, NAIROBI, Kenya, Mar 26 – The Africa Centre for Open Governance (AFRICOG) on Tuesday met tough opposition in the Supreme Court following its request asking the Independent Electoral and Boundaries Commissioner (IEBC) to produce the marked voter registers used during the March 4 General Election.
AFRICOG’s counsel Kethi Kilonzo claimed that IEBC supplied manual forms 34 and 36 but submitted the electronic voters’ register to court.
“The question is, the electronic register that they have provided you with… is that the register that was used during the election and can that register verify the number of registered voters indicated in the manual forms they have provided you with? The answer is no. If this electronic register of voters was not used and they used the manual register, why hasn’t the IEBC provided that register? Is there something they are trying to hide,” she queried.
Kilonzo further asked the commission to come clean on the method that was used during the voting. She also claimed that there were discrepancies of over 70,000 voters in the electronic register and those registered in the marked registers.
She said it was only the principal register that could verify the actual number of registered voters.
According to her, the marked registers should not be in the hands of IEBC, which is a petitioner in the case, but should be in the custody of the court.
“I dare say that the marked registers shouldn’t be in the custody of IEBC, a respondent. The registers are of immense value to the case. We need the documents from the IEBC as the burden of proof is on us.”
She felt that the marked registers used during the election cannot be reused hence IEBC should print new ones in case of a re-run.
Her application was supported by lawyers representing the main petitioner – Prime Minister Raila Odinga – amid intense arguments by lawyers representing President-elect Uhuru Kenyatta and IEBC.
Odinga’s lawyer George Oraro said it will be unfair if the registers are not delivered. “It will really be unfortunate that in the case of the presidential election the registers will not be produced unless there is a prior notice to produce them and it will depend on the convenience of IEBC. If it is not produced, on evidentiary level which registers will we use?”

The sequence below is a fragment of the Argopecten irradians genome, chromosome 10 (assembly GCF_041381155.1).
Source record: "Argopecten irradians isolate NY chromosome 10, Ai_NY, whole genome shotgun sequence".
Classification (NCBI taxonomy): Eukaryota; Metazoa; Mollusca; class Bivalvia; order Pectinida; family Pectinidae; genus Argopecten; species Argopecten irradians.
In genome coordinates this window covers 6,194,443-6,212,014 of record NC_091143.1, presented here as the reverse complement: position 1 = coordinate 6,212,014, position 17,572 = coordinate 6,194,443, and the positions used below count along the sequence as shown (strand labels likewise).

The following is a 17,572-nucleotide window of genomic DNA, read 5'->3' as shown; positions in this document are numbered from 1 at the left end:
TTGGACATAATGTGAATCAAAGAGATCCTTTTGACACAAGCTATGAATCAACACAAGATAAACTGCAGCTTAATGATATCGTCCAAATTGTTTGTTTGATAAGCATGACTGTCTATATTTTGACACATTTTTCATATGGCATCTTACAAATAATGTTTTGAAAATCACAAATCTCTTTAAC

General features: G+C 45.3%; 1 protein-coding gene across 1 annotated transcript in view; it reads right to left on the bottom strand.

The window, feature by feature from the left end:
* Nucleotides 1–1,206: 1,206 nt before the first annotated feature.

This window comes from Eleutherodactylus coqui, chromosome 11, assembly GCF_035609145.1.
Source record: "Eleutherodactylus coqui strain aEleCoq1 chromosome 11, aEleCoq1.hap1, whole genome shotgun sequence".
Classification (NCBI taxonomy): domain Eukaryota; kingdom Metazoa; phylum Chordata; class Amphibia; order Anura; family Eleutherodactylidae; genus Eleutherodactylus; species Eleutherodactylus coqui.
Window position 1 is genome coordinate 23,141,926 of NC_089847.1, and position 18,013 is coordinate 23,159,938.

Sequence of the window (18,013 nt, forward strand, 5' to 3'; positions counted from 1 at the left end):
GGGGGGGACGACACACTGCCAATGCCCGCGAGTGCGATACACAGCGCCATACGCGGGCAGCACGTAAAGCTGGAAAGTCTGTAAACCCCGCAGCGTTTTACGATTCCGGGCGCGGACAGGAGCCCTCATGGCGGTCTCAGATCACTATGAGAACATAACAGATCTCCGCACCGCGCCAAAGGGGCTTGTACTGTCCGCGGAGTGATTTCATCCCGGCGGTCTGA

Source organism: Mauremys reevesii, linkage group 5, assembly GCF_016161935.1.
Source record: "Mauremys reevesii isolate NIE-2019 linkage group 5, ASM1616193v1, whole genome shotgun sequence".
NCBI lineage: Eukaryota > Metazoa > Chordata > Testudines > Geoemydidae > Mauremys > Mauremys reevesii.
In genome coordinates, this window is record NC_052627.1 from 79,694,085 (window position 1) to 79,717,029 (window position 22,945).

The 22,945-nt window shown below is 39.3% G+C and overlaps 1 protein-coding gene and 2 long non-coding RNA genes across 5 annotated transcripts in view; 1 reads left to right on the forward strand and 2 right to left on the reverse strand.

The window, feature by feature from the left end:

IEBC’s lawyer Paul Nyamodi explained to the court that the request to supply the registers came belatedly and within the time limits, it will be impossible to heed AFRICOG’s ‘late’ request.
“It will require an order of this court to break the seals of the ballot boxes where those registers are, remove the tamper proof envelopes, open them and then have them delivered to court. That will take a week to 10 days to do that in respect of the 33,400 polling stations. Printed copies of the register run too nearly to 750,000 pages, it will be an immense expense to have them photocopied. The commission would however avail them at the petitioner’s expense,” he told the court.
Lawyer Kamau Karori for Issack Hassan said AFRICOG’s request to produce the voters’ register was presented late saying they were being unreasonable.
He said IEBC was not refusing to produce any documents saying the problem was the time when the request was made and the time they have to get the documents.
He also said the re-tallying fro 22 polling stations was being done at the Kenyatta International Conference Centre hence it was not viable to start producing more documents on the last day of the pre-trial hearing.
Kenyatta’s Lawyer Fred Ngatia also said AFRICOG ambushed IEBC with its request hence explaining why it delayed in making that request. He also said AFRICOG had not made a formal request yet they had time to do so but waited until late Monday. “The petitioner had all the time to make the request. Why did they delay to make the request? Results were declared on 9th March. Request was made on 25 of March.”
Deputy President-elect William Ruto’s Lawyer Katwa Kigen also asked the judges to dismiss the request by Kilonzo saying it was impractical for IEBC to supply such documents within the time available.
Chief Justice Willy Mutunga said the bench would communicate its decision on the matter on Wednesday at 9am.